The rise of Forensic Architecture

Andrew Curry has an interesting essay on Eyal Weizman‘s development of his Forensic Architecture research agency out of his work on the role of architecture in enacting and enforcing the Israeli occupation and colonisation of the West Bank here.

En route Andrew illuminates the combination of patient, meticulous analysis with imaginative, affective public engagement that is the signature of the ‘forensis‘ to which Eyal constantly appeals (and demonstrates):

Since Weizman, 46, founded FA in 2010, it has established itself as a unique hybrid of architecture studio and human rights investigator. The agency’s reports balance high-flown architectural theory with cold facts. “To build a quasi-discipline requires a combination of theoretical, historical, experimental, and technical capacity—along with serious historical analysis and serious theoretical understanding of the relationship between the architectural materiality and events,” Weizman says. “On the other hand, we’re very practical. It’s important to provide evidence to convince people and win cases.”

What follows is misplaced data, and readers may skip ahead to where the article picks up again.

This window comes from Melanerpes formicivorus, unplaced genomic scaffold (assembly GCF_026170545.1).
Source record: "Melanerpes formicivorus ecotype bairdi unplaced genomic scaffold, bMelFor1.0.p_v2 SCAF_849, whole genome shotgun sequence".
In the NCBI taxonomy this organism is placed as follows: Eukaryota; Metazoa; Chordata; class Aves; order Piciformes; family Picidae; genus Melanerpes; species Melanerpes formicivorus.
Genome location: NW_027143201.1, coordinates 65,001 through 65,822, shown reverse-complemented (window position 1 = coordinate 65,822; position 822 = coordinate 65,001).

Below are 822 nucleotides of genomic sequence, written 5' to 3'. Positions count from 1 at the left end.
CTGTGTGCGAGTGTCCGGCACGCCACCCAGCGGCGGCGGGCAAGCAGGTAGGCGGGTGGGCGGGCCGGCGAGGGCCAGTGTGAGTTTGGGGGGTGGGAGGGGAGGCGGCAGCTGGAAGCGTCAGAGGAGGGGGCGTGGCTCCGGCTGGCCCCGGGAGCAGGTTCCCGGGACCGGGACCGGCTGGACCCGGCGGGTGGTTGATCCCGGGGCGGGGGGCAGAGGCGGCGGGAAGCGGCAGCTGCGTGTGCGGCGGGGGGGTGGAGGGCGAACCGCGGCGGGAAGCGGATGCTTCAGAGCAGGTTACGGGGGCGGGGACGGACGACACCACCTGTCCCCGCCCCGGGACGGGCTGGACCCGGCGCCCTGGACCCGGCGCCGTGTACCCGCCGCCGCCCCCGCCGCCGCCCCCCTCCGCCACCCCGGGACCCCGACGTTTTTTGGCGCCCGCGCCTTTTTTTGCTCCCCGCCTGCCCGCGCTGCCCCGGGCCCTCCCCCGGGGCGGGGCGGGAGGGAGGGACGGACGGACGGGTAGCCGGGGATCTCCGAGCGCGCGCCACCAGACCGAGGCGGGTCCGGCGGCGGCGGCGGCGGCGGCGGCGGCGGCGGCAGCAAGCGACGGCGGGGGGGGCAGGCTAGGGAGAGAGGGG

… The agency’s flair for showmanship is thanks in no small part to Weizman himself, who manages to marry undisputed intellectual heft—he’s published more than a dozen books (Forensic Architecture: Violence at the Threshold of Detectability comes out in May) and teaches at the University of London and Princeton University—with undeniable stage presence. Take his appearance outside an Israeli Army base in the West Bank, filmed for a 2014 Al Jazeera documentary called The Architecture of Violence: Weizman initiated a shouted exchange with an unseen (but presumably armed) soldier concealed inside a tall concrete watchtower. “Is this place only yours? It’s everybody’s place,” Weizman yelled in Hebrew, with an exaggerated wave and theatrical shrug. “Why are you here, anyway? Is that tube your home? It’s not even your home and you’re sitting in that tube telling me what to do?”

Point made, Weizman turned his back on the tower and strode through a scrubby field back to the waiting camera, sporting a toothy grin under aviator shades. “Fuck them,” he said dismissively. “Doesn’t he look ridiculous, inside his pipe house? Like he’s king of the hill, inside his tube?”

UPDATE:  There’s a first look at Eyal’s new book of essays, Forensic Architecture: violence at the threshold of detectability, at We make money not art here.

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